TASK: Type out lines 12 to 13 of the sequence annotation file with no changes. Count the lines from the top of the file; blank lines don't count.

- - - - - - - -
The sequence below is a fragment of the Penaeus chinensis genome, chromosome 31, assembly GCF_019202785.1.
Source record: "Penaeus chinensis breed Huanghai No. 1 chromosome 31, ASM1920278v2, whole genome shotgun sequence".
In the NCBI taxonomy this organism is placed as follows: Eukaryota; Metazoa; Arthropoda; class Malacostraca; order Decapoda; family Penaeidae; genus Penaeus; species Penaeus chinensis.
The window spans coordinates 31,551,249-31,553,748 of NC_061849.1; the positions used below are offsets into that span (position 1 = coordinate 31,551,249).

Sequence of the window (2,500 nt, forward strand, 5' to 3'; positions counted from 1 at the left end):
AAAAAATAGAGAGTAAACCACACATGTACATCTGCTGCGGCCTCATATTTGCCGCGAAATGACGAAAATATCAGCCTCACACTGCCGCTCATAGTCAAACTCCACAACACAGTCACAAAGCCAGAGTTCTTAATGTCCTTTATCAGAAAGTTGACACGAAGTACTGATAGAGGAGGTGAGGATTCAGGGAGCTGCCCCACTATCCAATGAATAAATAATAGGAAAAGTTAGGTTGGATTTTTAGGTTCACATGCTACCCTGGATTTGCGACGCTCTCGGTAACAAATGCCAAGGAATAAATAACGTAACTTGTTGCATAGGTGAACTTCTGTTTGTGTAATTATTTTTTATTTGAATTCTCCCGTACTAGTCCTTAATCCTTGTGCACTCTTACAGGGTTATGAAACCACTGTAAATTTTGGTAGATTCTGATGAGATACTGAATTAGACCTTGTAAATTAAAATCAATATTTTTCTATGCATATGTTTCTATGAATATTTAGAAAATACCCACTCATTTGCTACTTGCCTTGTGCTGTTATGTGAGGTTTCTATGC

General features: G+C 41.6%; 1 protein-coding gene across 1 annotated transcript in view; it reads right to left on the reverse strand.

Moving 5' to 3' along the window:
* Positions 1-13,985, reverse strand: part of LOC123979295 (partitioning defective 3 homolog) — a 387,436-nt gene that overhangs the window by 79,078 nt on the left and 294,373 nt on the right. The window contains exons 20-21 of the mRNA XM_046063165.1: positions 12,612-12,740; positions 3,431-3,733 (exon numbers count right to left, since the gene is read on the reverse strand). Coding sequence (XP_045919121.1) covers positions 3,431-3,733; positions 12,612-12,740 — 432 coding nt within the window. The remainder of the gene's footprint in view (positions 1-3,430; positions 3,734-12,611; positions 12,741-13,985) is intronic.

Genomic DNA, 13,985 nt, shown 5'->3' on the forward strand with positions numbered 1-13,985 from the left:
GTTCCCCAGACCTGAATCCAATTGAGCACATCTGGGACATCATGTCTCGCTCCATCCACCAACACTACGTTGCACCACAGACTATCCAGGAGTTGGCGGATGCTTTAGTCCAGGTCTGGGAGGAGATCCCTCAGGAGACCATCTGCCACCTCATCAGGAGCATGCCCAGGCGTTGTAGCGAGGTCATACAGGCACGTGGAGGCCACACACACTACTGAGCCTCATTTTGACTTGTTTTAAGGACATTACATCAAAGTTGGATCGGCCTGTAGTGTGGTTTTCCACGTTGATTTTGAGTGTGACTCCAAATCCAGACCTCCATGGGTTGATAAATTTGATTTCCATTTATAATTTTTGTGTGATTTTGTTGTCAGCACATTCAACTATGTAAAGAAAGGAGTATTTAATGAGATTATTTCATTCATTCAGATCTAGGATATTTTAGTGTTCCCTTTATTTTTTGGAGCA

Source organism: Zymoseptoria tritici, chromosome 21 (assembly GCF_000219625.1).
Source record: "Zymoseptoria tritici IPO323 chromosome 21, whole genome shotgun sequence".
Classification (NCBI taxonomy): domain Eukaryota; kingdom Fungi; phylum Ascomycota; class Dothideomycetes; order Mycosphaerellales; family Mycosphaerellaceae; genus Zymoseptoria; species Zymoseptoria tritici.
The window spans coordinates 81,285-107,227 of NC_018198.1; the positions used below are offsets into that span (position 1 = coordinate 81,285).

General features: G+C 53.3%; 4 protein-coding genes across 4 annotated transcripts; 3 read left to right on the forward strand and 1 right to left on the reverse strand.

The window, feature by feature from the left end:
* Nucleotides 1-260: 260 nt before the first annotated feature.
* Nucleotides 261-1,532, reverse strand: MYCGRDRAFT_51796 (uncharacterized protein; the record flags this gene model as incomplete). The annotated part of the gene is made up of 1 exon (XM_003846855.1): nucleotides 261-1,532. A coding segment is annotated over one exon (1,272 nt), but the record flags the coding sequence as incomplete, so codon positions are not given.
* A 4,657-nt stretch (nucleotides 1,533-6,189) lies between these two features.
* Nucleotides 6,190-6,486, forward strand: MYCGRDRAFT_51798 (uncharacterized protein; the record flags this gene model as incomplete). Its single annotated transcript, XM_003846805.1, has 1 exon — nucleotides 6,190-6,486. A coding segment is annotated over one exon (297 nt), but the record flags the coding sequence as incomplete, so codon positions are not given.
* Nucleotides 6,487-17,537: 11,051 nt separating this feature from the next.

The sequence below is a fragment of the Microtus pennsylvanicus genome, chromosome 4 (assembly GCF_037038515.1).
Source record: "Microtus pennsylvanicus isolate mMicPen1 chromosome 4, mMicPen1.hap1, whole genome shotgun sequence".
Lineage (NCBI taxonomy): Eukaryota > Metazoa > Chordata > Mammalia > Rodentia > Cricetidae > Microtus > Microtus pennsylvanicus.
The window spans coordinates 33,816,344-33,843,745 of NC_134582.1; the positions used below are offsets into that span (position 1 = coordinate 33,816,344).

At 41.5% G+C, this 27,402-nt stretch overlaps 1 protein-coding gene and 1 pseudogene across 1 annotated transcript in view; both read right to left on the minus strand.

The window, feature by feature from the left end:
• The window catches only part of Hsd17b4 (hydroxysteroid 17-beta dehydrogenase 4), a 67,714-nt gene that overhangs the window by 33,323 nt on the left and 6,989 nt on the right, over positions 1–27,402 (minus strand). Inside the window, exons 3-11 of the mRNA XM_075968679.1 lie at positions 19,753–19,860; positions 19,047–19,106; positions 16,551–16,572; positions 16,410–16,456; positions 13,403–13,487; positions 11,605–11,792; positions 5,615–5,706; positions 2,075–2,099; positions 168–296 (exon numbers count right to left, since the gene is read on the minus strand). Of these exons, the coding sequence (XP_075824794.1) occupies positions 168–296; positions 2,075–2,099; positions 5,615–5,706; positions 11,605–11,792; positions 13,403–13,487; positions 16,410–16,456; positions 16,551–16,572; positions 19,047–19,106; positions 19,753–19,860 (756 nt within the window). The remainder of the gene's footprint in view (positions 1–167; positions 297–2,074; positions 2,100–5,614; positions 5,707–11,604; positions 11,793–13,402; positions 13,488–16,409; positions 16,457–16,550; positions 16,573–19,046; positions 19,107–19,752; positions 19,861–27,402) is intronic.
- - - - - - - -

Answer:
Source organism: Zymoseptoria tritici, chromosome 21 (assembly GCF_000219625.1).
Source record: "Zymoseptoria tritici IPO323 chromosome 21, whole genome shotgun sequence".